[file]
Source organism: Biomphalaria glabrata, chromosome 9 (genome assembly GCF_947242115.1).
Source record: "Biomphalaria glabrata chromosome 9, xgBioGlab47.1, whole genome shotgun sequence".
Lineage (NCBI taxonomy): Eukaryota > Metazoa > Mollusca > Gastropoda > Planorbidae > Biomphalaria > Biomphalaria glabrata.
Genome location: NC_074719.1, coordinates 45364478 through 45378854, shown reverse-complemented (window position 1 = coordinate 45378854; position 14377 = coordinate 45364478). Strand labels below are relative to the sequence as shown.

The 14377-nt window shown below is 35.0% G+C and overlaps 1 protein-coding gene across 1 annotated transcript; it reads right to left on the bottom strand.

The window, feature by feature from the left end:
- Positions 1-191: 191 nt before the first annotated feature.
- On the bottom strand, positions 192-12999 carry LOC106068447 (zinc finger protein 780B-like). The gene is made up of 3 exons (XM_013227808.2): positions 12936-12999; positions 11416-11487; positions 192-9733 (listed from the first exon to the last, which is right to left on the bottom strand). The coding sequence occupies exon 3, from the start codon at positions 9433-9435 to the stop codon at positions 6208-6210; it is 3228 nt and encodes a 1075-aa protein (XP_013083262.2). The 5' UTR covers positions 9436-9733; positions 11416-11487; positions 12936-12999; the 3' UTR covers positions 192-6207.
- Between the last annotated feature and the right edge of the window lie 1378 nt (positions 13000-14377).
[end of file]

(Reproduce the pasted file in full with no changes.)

Source organism: Biomphalaria glabrata, chromosome 9 (genome assembly GCF_947242115.1).
Source record: "Biomphalaria glabrata chromosome 9, xgBioGlab47.1, whole genome shotgun sequence".
Lineage (NCBI taxonomy): Eukaryota > Metazoa > Mollusca > Gastropoda > Planorbidae > Biomphalaria > Biomphalaria glabrata.
Genome location: NC_074719.1, coordinates 45364478 through 45378854, shown reverse-complemented (window position 1 = coordinate 45378854; position 14377 = coordinate 45364478). Strand labels below are relative to the sequence as shown.

The 14377-nt window shown below is 35.0% G+C and overlaps 1 protein-coding gene across 1 annotated transcript; it reads right to left on the bottom strand.

The window, feature by feature from the left end:
- Positions 1-191: 191 nt before the first annotated feature.
- On the bottom strand, positions 192-12999 carry LOC106068447 (zinc finger protein 780B-like). The gene is made up of 3 exons (XM_013227808.2): positions 12936-12999; positions 11416-11487; positions 192-9733 (listed from the first exon to the last, which is right to left on the bottom strand). The coding sequence occupies exon 3, from the start codon at positions 9433-9435 to the stop codon at positions 6208-6210; it is 3228 nt and encodes a 1075-aa protein (XP_013083262.2). The 5' UTR covers positions 9436-9733; positions 11416-11487; positions 12936-12999; the 3' UTR covers positions 192-6207.
- Between the last annotated feature and the right edge of the window lie 1378 nt (positions 13000-14377).